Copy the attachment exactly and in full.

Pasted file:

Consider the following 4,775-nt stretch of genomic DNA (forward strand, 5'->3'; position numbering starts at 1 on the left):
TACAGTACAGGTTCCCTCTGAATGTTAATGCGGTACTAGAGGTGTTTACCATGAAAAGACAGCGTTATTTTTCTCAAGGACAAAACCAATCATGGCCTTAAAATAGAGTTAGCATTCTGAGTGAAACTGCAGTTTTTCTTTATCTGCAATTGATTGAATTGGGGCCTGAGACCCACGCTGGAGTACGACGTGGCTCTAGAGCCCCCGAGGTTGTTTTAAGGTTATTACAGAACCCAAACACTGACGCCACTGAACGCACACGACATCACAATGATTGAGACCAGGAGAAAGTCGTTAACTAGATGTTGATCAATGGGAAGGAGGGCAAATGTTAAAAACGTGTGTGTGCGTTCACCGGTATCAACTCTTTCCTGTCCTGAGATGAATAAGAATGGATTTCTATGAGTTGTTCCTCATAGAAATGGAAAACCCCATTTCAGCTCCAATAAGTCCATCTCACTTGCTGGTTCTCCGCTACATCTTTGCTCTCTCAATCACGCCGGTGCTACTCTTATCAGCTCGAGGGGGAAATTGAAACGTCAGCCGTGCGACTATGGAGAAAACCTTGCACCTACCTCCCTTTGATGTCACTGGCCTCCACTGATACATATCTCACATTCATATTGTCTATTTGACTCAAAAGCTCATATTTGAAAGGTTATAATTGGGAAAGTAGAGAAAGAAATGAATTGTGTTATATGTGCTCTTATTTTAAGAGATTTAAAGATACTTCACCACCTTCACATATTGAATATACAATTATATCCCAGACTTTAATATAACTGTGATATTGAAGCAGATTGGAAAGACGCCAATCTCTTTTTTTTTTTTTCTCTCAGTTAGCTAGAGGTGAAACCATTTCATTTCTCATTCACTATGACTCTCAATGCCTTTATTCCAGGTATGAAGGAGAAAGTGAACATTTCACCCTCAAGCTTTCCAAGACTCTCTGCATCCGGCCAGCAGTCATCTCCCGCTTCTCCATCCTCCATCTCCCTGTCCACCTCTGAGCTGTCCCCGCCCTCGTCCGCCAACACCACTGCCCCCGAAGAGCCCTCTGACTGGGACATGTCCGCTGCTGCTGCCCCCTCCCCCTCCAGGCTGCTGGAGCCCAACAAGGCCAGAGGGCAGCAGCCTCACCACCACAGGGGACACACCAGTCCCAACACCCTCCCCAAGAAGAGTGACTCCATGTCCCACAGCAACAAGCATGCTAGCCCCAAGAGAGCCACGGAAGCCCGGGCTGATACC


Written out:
Consider the following 4,775-nt stretch of genomic DNA (forward strand, 5'->3'; position numbering starts at 1 on the left):
TACAGTACAGGTTCCCTCTGAATGTTAATGCGGTACTAGAGGTGTTTACCATGAAAAGACAGCGTTATTTTTCTCAAGGACAAAACCAATCATGGCCTTAAAATAGAGTTAGCATTCTGAGTGAAACTGCAGTTTTTCTTTATCTGCAATTGATTGAATTGGGGCCTGAGACCCACGCTGGAGTACGACGTGGCTCTAGAGCCCCCGAGGTTGTTTTAAGGTTATTACAGAACCCAAACACTGACGCCACTGAACGCACACGACATCACAATGATTGAGACCAGGAGAAAGTCGTTAACTAGATGTTGATCAATGGGAAGGAGGGCAAATGTTAAAAACGTGTGTGTGCGTTCACCGGTATCAACTCTTTCCTGTCCTGAGATGAATAAGAATGGATTTCTATGAGTTGTTCCTCATAGAAATGGAAAACCCCATTTCAGCTCCAATAAGTCCATCTCACTTGCTGGTTCTCCGCTACATCTTTGCTCTCTCAATCACGCCGGTGCTACTCTTATCAGCTCGAGGGGGAAATTGAAACGTCAGCCGTGCGACTATGGAGAAAACCTTGCACCTACCTCCCTTTGATGTCACTGGCCTCCACTGATACATATCTCACATTCATATTGTCTATTTGACTCAAAAGCTCATATTTGAAAGGTTATAATTGGGAAAGTAGAGAAAGAAATGAATTGTGTTATATGTGCTCTTATTTTAAGAGATTTAAAGATACTTCACCACCTTCACATATTGAATATACAATTATATCCCAGACTTTAATATAACTGTGATATTGAAGCAGATTGGAAAGACGCCAATCTCTTTTTTTTTTTTTCTCTCAGTTAGCTAGAGGTGAAACCATTTCATTTCTCATTCACTATGACTCTCAATGCCTTTATTCCAGGTATGAAGGAGAAAGTGAACATTTCACCCTCAAGCTTTCCAAGACTCTCTGCATCCGGCCAGCAGTCATCTCCCGCTTCTCCATCCTCCATCTCCCTGTCCACCTCTGAGCTGTCCCCGCCCTCGTCCGCCAACACCACTGCCCCCGAAGAGCCCTCTGACTGGGACATGTCCGCTGCTGCTGCCCCCTCCCCCTCCAGGCTGCTGGAGCCCAACAAGGCCAGAGGGCAGCAGCCTCACCACCACAGGGGACACACCAGTCCCAACACCCTCCCCAAGAAGAGTGACTCCATGTCCCACAGCAACAAGCATGCTAGCCCCAAGAGAGCCACGGAAGCCCGGGCTGATACC